Underlying Mechanisms in CADASIL

Project: Research project

Project Details


Brain microvascular ischemic disease is a common cause of leukoencephalopathy, leading to cognitive impairment, dementia, and stroke. CADASIL (cerebral autosomal dominant arteriopathy with subcortical infarcts and leukoencephalopathy) is the most frequent mendelian cause of cerebral small vessel disease. Over two decades ago, disease-causing CADASIL mutations were identified in the receptor NOTCH3. These mutations result in progressive degeneration of vascular smooth muscle cells in arterioles. While systemic in nature, the clinical deficits associated with CADASIL manifest primarily in the brain as a vascular disease, leading to multifocal ischemia with progressive cognitive decline. Despite its devastating impact on patients, our knowledge of the disease is limited, restricting targeted therapeutic strategies. A major impediment to progress has been the wide variability in disease manifestation and a lack of agreement as to whether CADASIL results from a gain or loss of function in NOTCH3 signaling. Through a collaborative effort with the NIH Clinical Center, we have made significant strides towards defining a broader range of clinical read-outs to improve diagnosis and prognosis of CADASIL. We also gained novel information on molecular changes associated with specific disease-causing mutations which, at least partially, bring clarity into the broad phenotypic variation. In fact, our findings indicate that some mutations in NOTCH3 result in suppression of the pathway, while others lead to hyperactivation of Notch signaling. The objective of this U01 application is to further expand the information related to clinical presentation, advance the characterization of disease-causing mutations and determine the chief molecular alterations resulting from these mutations. Furthermore, we will validate animal models to explore potential avenues for treatment. While a clinical trial is the eventual long-term goal of this research, a comprehensive understanding of genotype-phenotype relationships with the support of our colleagues at the NIH Clinical Center is the necessary first step towards this goal. Thus, here our objective is to test the hypothesis that CADASIL is a broad pleotropic disease caused by both loss and gain of function mutations in NOTCH3 which mechanistically explain the wide clinical outcomes associated with vascular degeneration. To test this hypothesis, we present three specific aims: (1) To develop a robust, multi-organ, longitudinal evaluation of disease progression in a large number of patients and establish genotype-phenotype relationships; (2) To fully characterize the molecular outcome of CADASIL mutations as gain or loss of function and associate them with specific molecular read-outs (3) To explore recently generated animal models representative of both genotype spectra and validate their utility as potential platforms for therapeutic exploration.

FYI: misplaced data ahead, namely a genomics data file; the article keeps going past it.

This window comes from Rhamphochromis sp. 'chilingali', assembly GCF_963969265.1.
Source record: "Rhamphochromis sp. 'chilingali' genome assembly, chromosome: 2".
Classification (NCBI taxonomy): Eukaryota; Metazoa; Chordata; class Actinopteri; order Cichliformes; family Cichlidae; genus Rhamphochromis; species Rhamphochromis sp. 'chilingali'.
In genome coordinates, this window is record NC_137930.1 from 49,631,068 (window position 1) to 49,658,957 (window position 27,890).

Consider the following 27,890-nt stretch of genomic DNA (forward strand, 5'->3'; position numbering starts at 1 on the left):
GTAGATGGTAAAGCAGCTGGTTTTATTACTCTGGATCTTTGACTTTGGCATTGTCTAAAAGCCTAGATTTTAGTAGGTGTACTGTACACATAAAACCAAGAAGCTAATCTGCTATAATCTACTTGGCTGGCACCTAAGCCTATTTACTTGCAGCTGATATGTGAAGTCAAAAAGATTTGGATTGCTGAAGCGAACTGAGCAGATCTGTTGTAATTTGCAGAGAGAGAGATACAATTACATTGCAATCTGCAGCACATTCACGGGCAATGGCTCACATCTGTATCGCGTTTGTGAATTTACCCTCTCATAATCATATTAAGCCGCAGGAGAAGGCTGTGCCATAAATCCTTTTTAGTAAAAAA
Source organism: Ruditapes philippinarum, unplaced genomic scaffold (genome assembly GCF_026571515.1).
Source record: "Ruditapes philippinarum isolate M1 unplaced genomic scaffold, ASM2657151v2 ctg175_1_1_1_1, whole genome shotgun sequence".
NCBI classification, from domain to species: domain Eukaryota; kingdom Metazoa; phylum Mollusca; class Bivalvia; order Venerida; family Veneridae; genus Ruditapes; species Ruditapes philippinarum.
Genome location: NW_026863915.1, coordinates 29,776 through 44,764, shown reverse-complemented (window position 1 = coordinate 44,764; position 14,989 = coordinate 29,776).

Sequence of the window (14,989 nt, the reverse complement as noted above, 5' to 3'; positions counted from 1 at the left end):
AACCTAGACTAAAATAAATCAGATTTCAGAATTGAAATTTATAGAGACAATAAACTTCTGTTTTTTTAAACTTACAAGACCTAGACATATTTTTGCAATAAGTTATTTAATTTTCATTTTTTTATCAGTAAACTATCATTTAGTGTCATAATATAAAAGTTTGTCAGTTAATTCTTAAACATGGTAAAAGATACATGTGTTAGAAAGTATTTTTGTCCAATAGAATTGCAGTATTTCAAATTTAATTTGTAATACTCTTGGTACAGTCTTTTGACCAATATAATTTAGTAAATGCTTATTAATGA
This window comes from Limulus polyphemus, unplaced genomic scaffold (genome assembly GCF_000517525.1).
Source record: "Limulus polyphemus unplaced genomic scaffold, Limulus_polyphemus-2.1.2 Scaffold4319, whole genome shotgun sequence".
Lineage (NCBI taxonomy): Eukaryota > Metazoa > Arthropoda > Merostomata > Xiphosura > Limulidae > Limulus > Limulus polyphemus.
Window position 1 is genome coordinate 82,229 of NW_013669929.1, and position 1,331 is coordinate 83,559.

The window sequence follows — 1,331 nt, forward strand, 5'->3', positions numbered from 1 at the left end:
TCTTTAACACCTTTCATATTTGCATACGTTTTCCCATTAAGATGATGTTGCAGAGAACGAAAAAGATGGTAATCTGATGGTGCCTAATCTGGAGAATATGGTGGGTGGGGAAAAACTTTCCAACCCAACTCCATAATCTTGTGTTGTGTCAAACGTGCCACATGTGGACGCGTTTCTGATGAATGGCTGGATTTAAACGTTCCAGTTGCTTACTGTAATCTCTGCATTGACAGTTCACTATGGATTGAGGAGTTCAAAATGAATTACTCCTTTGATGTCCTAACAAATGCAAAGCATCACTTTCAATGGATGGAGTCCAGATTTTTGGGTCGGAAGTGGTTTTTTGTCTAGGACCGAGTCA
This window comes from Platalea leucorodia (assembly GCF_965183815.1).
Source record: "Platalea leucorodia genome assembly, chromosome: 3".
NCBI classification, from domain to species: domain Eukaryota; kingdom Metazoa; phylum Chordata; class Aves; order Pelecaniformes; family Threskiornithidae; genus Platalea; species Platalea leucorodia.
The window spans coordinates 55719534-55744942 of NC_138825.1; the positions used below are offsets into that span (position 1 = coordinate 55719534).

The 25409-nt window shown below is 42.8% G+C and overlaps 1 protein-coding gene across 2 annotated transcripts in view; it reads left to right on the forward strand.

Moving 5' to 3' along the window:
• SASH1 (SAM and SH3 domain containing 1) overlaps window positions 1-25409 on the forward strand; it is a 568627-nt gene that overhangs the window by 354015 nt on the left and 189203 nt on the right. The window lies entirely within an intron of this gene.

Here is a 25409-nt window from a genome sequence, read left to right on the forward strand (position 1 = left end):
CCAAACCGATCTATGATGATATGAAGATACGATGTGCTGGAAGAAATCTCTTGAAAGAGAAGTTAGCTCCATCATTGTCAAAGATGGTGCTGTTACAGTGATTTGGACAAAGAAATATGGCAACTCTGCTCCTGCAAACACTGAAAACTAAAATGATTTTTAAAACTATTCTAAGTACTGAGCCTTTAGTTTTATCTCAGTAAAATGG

Effective start/end date4/20/213/31/25


  • National Heart, Lung, and Blood Institute (5U01HL151203-04)


Explore the research topics touched on by this project. These labels are generated based on the underlying awards/grants. Together they form a unique fingerprint.